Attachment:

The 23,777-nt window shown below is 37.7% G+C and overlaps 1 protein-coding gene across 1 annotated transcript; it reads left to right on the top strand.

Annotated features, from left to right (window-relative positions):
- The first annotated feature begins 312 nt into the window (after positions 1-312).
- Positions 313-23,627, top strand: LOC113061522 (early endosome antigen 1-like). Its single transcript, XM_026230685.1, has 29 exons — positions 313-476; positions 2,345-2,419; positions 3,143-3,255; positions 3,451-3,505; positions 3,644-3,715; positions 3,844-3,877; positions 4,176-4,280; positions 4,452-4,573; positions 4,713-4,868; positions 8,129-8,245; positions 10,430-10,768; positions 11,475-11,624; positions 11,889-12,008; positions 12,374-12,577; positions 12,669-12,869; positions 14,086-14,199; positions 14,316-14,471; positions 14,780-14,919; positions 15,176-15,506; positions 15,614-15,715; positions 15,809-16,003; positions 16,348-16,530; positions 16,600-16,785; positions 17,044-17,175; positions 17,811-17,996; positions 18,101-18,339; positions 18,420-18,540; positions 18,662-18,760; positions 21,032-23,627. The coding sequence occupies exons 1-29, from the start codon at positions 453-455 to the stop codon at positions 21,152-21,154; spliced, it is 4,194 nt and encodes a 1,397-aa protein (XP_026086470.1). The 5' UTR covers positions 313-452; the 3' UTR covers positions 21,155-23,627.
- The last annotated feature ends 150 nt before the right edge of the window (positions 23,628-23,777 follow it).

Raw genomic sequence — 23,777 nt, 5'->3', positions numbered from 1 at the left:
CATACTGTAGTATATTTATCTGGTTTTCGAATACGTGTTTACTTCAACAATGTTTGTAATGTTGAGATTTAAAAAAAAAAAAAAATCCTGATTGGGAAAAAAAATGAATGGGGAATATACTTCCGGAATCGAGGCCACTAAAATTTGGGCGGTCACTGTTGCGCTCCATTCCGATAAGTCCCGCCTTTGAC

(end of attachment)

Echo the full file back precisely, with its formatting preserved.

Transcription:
The 23,777-nt window shown below is 37.7% G+C and overlaps 1 protein-coding gene across 1 annotated transcript; it reads left to right on the top strand.

Annotated features, from left to right (window-relative positions):
- The first annotated feature begins 312 nt into the window (after positions 1-312).
- Positions 313-23,627, top strand: LOC113061522 (early endosome antigen 1-like). Its single transcript, XM_026230685.1, has 29 exons — positions 313-476; positions 2,345-2,419; positions 3,143-3,255; positions 3,451-3,505; positions 3,644-3,715; positions 3,844-3,877; positions 4,176-4,280; positions 4,452-4,573; positions 4,713-4,868; positions 8,129-8,245; positions 10,430-10,768; positions 11,475-11,624; positions 11,889-12,008; positions 12,374-12,577; positions 12,669-12,869; positions 14,086-14,199; positions 14,316-14,471; positions 14,780-14,919; positions 15,176-15,506; positions 15,614-15,715; positions 15,809-16,003; positions 16,348-16,530; positions 16,600-16,785; positions 17,044-17,175; positions 17,811-17,996; positions 18,101-18,339; positions 18,420-18,540; positions 18,662-18,760; positions 21,032-23,627. The coding sequence occupies exons 1-29, from the start codon at positions 453-455 to the stop codon at positions 21,152-21,154; spliced, it is 4,194 nt and encodes a 1,397-aa protein (XP_026086470.1). The 5' UTR covers positions 313-452; the 3' UTR covers positions 21,155-23,627.
- The last annotated feature ends 150 nt before the right edge of the window (positions 23,628-23,777 follow it).

Raw genomic sequence — 23,777 nt, 5'->3', positions numbered from 1 at the left:
CATACTGTAGTATATTTATCTGGTTTTCGAATACGTGTTTACTTCAACAATGTTTGTAATGTTGAGATTTAAAAAAAAAAAAAAATCCTGATTGGGAAAAAAAATGAATGGGGAATATACTTCCGGAATCGAGGCCACTAAAATTTGGGCGGTCACTGTTGCGCTCCATTCCGATAAGTCCCGCCTTTGAC